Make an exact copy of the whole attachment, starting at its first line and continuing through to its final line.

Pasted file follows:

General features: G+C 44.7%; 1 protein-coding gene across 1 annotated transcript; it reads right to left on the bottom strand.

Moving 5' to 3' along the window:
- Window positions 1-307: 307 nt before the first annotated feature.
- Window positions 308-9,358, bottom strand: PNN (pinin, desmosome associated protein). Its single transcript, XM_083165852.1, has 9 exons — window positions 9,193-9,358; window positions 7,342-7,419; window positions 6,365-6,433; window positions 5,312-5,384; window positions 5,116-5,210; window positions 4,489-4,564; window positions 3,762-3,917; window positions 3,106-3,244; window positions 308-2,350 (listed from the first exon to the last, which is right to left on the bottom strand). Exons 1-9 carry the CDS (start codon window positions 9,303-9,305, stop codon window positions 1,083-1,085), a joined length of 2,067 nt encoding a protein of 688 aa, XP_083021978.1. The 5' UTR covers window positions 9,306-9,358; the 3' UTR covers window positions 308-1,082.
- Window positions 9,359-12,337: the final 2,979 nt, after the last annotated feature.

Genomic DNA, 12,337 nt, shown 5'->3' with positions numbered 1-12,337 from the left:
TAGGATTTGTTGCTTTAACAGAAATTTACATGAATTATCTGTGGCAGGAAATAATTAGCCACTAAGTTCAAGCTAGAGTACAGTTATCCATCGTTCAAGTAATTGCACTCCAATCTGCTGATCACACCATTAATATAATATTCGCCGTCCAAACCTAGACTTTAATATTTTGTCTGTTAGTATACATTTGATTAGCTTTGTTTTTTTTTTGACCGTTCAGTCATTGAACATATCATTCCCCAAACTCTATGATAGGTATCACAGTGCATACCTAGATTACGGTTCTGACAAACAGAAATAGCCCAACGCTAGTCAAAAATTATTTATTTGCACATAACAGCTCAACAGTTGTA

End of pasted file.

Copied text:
General features: G+C 44.7%; 1 protein-coding gene across 1 annotated transcript; it reads right to left on the bottom strand.

Moving 5' to 3' along the window:
- Window positions 1-307: 307 nt before the first annotated feature.
- Window positions 308-9,358, bottom strand: PNN (pinin, desmosome associated protein). Its single transcript, XM_083165852.1, has 9 exons — window positions 9,193-9,358; window positions 7,342-7,419; window positions 6,365-6,433; window positions 5,312-5,384; window positions 5,116-5,210; window positions 4,489-4,564; window positions 3,762-3,917; window positions 3,106-3,244; window positions 308-2,350 (listed from the first exon to the last, which is right to left on the bottom strand). Exons 1-9 carry the CDS (start codon window positions 9,303-9,305, stop codon window positions 1,083-1,085), a joined length of 2,067 nt encoding a protein of 688 aa, XP_083021978.1. The 5' UTR covers window positions 9,306-9,358; the 3' UTR covers window positions 308-1,082.
- Window positions 9,359-12,337: the final 2,979 nt, after the last annotated feature.

Genomic DNA, 12,337 nt, shown 5'->3' with positions numbered 1-12,337 from the left:
TAGGATTTGTTGCTTTAACAGAAATTTACATGAATTATCTGTGGCAGGAAATAATTAGCCACTAAGTTCAAGCTAGAGTACAGTTATCCATCGTTCAAGTAATTGCACTCCAATCTGCTGATCACACCATTAATATAATATTCGCCGTCCAAACCTAGACTTTAATATTTTGTCTGTTAGTATACATTTGATTAGCTTTGTTTTTTTTTTGACCGTTCAGTCATTGAACATATCATTCCCCAAACTCTATGATAGGTATCACAGTGCATACCTAGATTACGGTTCTGACAAACAGAAATAGCCCAACGCTAGTCAAAAATTATTTATTTGCACATAACAGCTCAACAGTTGTA